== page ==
The Trichechus manatus latriostris (T.m.latirostris) is an aquatic mammal listed as endangered on the IUCN Red List. The manatee is situated mainly in the United States, and is particularly abundant around the coast of Florida (Figure 1). The West Indian manatee is divided into 2 sub-species; the Florida Manatee (T.m.latirostris) and the Antillean Manatee (T.m. manatus). The West Indian Manatee species as a whole is listed as vulnerable on the IUCN Red List. Ecological conservation is the attempt to protect species on Earth from endangerment and extinction (Allendorf FW, 2007). Most conservation efforts have focused on the Florida Manatee and they are intensely studied in the south-east states of America. The specie's main threat is human activity, along with habitat changes and low reproductive rates (Deutsch CJ, 2008).
The West Indian Manatee is one of the 4 remaining species of the Sirenia, the others being the Dugong (Dugong dugon), the West African Manatee (Trichechus senegalensis) and the Amazonian Manatee (Trichechus inunguis) (Bossart GD, 1999). These other species of Sirenia have similar threats and conservation problems to the Florida Manatee. The Sirenia are believed to have evolved from four footed land mammals, with the elephant being their supposed ancestor. Fossil records found that both Manatees and dugongs were present in the West Atlantic and Caribbean, but the manatees prevailed over the dugongs in these areas due to better adaptive features for eating the more abrasive vegetation (Van Beter VB, 1989).
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T.m.latirostris are large aquatic mammals which can grow to 13 feet long and weigh up to 3000 pounds. They range from grey to brown in colour and are sparsely covered by fine hairs, with thicker whiskers on their faces. Manatees are seal-like in description; they are insulated by great amounts of blubber with large flat tails which they use to propel themselves through the water. T.m.latirostris have 2 flippers used for balance, with 3 or 4 nails at the end of each one. Their skin is finely wrinkled and cleaned by creatures that eat algae and other growths off the skin's surface. T.m.latirostris is very heavy boned with no marrow cavities in their ribs and limbs. It has a bulbous face with small wide eyes with an inner membrane for protection against foreign bodies. It has a large snout like nose with small nostrils consisting of valves which are tightly closed when underwater (Van Beter VB, 1989). The Florida Manatee is unusual in that its teeth are continuously replaced throughout its lifetime. New molars grow at the back of the jaw and are slowly worn down as they move forward to the front and fall out. The Manatee's brain is considered to be relatively small in relation to its body size (Van Beter VB, 1989).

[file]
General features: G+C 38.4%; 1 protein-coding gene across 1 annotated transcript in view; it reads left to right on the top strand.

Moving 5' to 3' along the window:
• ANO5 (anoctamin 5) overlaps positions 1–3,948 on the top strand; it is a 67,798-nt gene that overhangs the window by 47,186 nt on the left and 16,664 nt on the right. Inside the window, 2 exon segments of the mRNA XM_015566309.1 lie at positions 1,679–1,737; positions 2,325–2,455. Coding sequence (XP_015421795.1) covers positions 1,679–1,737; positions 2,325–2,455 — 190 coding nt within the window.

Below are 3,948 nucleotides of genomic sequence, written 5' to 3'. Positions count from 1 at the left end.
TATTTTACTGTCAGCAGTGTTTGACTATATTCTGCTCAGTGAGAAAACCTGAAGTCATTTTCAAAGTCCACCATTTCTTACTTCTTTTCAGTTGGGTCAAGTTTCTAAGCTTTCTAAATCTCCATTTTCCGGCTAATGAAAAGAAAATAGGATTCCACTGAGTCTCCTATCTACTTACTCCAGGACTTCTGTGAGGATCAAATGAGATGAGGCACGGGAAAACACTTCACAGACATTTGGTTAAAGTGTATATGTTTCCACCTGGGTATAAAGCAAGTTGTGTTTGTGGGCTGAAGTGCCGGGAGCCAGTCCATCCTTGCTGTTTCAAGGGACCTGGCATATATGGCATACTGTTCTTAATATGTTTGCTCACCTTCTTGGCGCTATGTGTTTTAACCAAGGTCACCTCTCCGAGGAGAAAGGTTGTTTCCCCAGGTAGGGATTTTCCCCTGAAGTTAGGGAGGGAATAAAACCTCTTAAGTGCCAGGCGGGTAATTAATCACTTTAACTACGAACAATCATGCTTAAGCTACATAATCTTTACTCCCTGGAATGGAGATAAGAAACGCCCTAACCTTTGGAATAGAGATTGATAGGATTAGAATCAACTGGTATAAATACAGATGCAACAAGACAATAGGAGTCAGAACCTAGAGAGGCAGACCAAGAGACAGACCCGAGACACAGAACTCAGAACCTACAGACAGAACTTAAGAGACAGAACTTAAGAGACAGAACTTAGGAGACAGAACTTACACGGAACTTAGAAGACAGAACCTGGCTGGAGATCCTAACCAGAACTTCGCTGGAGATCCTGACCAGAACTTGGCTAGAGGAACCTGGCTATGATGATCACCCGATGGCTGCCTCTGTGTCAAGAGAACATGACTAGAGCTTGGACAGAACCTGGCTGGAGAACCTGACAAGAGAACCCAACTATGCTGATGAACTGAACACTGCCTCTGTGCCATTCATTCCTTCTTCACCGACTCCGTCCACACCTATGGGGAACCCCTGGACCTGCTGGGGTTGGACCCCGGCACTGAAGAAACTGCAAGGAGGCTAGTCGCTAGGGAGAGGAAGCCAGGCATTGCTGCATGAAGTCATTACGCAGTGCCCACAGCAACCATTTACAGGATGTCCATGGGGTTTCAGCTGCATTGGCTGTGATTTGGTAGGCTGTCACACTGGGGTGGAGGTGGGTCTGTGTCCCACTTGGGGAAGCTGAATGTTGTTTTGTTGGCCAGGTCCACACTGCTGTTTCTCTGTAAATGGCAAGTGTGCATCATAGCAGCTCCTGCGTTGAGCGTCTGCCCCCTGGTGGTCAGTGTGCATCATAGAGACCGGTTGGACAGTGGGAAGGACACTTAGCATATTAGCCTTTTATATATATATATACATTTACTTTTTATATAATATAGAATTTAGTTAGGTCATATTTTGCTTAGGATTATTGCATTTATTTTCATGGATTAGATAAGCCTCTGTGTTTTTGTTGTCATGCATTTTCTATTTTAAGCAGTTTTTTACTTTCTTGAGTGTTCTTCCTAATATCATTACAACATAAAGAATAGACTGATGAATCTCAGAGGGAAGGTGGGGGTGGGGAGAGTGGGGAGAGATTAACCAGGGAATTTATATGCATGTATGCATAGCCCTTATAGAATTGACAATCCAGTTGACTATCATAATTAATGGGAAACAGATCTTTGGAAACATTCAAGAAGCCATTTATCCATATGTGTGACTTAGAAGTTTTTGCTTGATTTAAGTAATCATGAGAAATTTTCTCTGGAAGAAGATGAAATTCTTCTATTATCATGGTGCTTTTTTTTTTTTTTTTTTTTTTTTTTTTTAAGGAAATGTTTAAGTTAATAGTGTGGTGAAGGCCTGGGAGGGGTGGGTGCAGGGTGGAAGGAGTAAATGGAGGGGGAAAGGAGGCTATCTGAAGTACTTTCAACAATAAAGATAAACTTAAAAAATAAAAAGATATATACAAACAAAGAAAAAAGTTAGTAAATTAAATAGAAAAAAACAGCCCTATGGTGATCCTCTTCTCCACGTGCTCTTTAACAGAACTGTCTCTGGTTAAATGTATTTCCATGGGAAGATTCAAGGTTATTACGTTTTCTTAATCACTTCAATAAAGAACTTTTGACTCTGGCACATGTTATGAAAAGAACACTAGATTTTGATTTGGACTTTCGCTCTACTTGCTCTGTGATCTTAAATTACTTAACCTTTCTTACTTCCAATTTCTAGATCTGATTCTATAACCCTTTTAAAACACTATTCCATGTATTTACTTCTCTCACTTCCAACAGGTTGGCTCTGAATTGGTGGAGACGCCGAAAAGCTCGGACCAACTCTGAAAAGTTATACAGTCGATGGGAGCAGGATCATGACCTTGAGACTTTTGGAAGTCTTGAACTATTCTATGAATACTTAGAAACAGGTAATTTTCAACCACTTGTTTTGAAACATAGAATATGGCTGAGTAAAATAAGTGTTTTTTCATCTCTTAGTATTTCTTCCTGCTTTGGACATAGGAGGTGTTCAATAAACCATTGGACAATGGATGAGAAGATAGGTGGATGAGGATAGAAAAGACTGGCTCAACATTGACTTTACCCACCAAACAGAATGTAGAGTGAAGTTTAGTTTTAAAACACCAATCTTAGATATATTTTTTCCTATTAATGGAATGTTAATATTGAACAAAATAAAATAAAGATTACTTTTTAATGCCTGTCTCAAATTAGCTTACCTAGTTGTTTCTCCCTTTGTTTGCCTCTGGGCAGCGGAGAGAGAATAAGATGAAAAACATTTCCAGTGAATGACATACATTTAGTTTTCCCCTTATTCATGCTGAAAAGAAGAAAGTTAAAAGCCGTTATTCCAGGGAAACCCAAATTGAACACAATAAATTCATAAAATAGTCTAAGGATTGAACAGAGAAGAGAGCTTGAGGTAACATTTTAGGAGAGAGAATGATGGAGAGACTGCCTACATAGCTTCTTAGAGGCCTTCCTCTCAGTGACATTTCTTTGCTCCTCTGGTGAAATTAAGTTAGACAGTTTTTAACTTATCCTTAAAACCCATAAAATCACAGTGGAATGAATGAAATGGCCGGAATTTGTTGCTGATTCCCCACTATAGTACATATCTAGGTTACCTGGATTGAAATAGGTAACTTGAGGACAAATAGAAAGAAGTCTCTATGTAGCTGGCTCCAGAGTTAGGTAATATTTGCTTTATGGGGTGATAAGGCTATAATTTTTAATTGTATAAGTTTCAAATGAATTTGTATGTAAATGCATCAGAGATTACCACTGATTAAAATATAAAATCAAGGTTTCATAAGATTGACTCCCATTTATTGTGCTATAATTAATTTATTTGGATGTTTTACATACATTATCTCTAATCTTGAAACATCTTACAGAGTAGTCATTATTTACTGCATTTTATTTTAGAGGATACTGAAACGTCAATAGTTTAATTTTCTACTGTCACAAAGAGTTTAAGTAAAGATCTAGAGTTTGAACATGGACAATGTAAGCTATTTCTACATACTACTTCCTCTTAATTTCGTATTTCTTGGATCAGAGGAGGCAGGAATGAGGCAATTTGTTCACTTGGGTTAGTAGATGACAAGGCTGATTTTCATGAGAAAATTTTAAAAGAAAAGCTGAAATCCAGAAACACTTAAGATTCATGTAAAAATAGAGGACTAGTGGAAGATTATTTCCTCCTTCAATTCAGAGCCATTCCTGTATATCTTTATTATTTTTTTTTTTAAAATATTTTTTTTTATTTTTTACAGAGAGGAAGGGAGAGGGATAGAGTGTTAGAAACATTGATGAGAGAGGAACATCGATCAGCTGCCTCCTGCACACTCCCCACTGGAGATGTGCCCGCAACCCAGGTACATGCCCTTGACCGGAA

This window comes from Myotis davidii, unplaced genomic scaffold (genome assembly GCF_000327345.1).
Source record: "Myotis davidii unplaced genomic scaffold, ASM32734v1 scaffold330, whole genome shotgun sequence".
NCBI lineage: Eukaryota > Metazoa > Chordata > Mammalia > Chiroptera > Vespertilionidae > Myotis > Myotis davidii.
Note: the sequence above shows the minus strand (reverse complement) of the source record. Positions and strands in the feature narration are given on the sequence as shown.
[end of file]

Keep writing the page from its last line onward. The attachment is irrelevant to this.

T.m.latirostris herbivorous diet consists of vascular aquatic vegetation from the shallow waters of their habitat. They are avid eaters and consume around 15% of their body weight daily (Van Beter VB, 1989). T.m.latirostris are indiscriminate in their choice of plants, although they appear to prefer submerged plants, eating seagrass, manatee grass and shoalgrass, only resorting to feeding on floating vegetation and algae when these are not available (Hartman DS, 1979). The Manatees ability to replace its teeth is thought to be an adaption to their diet as sand from the sea floor is often mixed with the plants they eat making them abrasive (Van Beter VB, 1989).